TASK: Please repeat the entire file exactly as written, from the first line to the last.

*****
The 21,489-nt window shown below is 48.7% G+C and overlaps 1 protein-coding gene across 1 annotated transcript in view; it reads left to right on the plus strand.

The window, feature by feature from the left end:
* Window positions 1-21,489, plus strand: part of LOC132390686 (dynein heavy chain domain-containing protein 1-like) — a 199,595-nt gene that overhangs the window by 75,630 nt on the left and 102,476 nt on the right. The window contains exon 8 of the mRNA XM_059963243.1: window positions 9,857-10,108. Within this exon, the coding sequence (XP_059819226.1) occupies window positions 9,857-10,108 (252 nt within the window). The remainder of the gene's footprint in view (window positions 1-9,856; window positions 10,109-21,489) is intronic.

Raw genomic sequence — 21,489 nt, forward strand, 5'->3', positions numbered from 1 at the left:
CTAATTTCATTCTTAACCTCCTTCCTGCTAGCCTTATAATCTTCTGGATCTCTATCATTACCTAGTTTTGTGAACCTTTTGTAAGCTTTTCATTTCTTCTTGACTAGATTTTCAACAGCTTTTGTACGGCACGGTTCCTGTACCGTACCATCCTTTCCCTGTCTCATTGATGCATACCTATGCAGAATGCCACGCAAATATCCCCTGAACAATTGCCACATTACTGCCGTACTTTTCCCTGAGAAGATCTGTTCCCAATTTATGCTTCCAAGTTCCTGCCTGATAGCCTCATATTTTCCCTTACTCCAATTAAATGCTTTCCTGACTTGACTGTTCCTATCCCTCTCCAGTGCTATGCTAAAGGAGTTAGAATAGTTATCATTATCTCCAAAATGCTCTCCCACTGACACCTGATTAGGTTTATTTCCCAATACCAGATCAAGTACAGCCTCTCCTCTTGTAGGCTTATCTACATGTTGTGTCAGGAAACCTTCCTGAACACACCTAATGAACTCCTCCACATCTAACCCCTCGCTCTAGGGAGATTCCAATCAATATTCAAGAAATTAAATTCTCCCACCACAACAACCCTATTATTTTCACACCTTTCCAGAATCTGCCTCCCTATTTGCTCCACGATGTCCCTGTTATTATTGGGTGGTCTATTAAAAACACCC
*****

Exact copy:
The 21,489-nt window shown below is 48.7% G+C and overlaps 1 protein-coding gene across 1 annotated transcript in view; it reads left to right on the plus strand.

The window, feature by feature from the left end:
* Window positions 1-21,489, plus strand: part of LOC132390686 (dynein heavy chain domain-containing protein 1-like) — a 199,595-nt gene that overhangs the window by 75,630 nt on the left and 102,476 nt on the right. The window contains exon 8 of the mRNA XM_059963243.1: window positions 9,857-10,108. Within this exon, the coding sequence (XP_059819226.1) occupies window positions 9,857-10,108 (252 nt within the window). The remainder of the gene's footprint in view (window positions 1-9,856; window positions 10,109-21,489) is intronic.

Raw genomic sequence — 21,489 nt, forward strand, 5'->3', positions numbered from 1 at the left:
CTAATTTCATTCTTAACCTCCTTCCTGCTAGCCTTATAATCTTCTGGATCTCTATCATTACCTAGTTTTGTGAACCTTTTGTAAGCTTTTCATTTCTTCTTGACTAGATTTTCAACAGCTTTTGTACGGCACGGTTCCTGTACCGTACCATCCTTTCCCTGTCTCATTGATGCATACCTATGCAGAATGCCACGCAAATATCCCCTGAACAATTGCCACATTACTGCCGTACTTTTCCCTGAGAAGATCTGTTCCCAATTTATGCTTCCAAGTTCCTGCCTGATAGCCTCATATTTTCCCTTACTCCAATTAAATGCTTTCCTGACTTGACTGTTCCTATCCCTCTCCAGTGCTATGCTAAAGGAGTTAGAATAGTTATCATTATCTCCAAAATGCTCTCCCACTGACACCTGATTAGGTTTATTTCCCAATACCAGATCAAGTACAGCCTCTCCTCTTGTAGGCTTATCTACATGTTGTGTCAGGAAACCTTCCTGAACACACCTAATGAACTCCTCCACATCTAACCCCTCGCTCTAGGGAGATTCCAATCAATATTCAAGAAATTAAATTCTCCCACCACAACAACCCTATTATTTTCACACCTTTCCAGAATCTGCCTCCCTATTTGCTCCACGATGTCCCTGTTATTATTGGGTGGTCTATTAAAAACACCC